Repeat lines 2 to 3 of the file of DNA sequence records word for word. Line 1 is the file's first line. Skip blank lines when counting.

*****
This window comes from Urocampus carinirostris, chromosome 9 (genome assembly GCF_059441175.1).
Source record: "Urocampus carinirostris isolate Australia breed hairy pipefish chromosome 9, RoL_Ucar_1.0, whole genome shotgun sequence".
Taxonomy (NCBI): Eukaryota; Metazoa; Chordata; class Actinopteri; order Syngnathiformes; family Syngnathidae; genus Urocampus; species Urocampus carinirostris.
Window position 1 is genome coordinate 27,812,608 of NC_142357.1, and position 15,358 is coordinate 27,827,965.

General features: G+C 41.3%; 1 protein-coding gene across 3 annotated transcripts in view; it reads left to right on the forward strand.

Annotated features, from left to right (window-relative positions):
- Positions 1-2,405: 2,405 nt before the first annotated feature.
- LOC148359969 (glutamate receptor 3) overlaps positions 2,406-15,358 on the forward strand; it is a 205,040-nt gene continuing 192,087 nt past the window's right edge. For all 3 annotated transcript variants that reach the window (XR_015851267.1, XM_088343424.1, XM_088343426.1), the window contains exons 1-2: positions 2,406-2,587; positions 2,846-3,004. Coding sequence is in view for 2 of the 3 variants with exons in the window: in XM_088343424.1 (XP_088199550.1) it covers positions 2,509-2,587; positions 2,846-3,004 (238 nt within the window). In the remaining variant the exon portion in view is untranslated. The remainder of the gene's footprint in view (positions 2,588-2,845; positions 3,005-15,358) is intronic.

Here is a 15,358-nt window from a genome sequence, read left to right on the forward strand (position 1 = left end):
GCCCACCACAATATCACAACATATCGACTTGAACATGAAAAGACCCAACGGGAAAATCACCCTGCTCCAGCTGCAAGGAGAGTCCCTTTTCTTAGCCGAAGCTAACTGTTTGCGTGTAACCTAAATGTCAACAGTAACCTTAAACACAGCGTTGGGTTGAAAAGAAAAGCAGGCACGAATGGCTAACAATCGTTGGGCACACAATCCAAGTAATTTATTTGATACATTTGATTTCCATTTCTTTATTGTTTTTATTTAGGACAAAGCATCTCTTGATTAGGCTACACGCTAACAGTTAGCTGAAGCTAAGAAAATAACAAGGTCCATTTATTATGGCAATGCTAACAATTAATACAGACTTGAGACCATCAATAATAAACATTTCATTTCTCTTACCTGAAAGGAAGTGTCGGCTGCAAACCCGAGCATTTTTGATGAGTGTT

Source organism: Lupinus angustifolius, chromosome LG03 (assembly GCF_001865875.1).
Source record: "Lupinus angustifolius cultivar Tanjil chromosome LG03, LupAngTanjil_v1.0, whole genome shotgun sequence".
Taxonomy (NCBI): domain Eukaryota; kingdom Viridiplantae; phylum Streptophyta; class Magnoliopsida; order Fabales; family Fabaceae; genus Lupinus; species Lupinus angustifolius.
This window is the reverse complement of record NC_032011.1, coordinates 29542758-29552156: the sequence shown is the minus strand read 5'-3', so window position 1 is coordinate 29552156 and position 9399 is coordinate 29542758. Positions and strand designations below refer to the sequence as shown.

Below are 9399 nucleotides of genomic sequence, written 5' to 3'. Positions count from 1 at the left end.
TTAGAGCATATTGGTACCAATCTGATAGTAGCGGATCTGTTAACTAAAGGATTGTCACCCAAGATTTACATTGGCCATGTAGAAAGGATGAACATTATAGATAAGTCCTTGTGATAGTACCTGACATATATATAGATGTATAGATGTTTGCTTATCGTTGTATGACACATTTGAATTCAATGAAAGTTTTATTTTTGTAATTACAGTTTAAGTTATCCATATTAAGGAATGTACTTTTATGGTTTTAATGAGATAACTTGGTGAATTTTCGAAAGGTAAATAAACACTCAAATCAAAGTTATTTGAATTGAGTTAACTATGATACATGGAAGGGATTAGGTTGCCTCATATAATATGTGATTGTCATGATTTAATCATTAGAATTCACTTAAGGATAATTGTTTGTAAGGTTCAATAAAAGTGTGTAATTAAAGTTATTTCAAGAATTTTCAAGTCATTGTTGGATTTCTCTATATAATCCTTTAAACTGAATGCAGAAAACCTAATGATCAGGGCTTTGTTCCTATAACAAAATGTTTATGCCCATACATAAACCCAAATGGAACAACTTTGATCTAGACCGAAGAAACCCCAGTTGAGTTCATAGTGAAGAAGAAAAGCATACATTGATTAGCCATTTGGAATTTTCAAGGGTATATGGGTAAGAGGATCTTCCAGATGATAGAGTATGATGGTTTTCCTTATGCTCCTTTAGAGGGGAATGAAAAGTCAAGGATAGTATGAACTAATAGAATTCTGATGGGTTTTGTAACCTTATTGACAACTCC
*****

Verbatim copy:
Source record: "Urocampus carinirostris isolate Australia breed hairy pipefish chromosome 9, RoL_Ucar_1.0, whole genome shotgun sequence".
Taxonomy (NCBI): Eukaryota; Metazoa; Chordata; class Actinopteri; order Syngnathiformes; family Syngnathidae; genus Urocampus; species Urocampus carinirostris.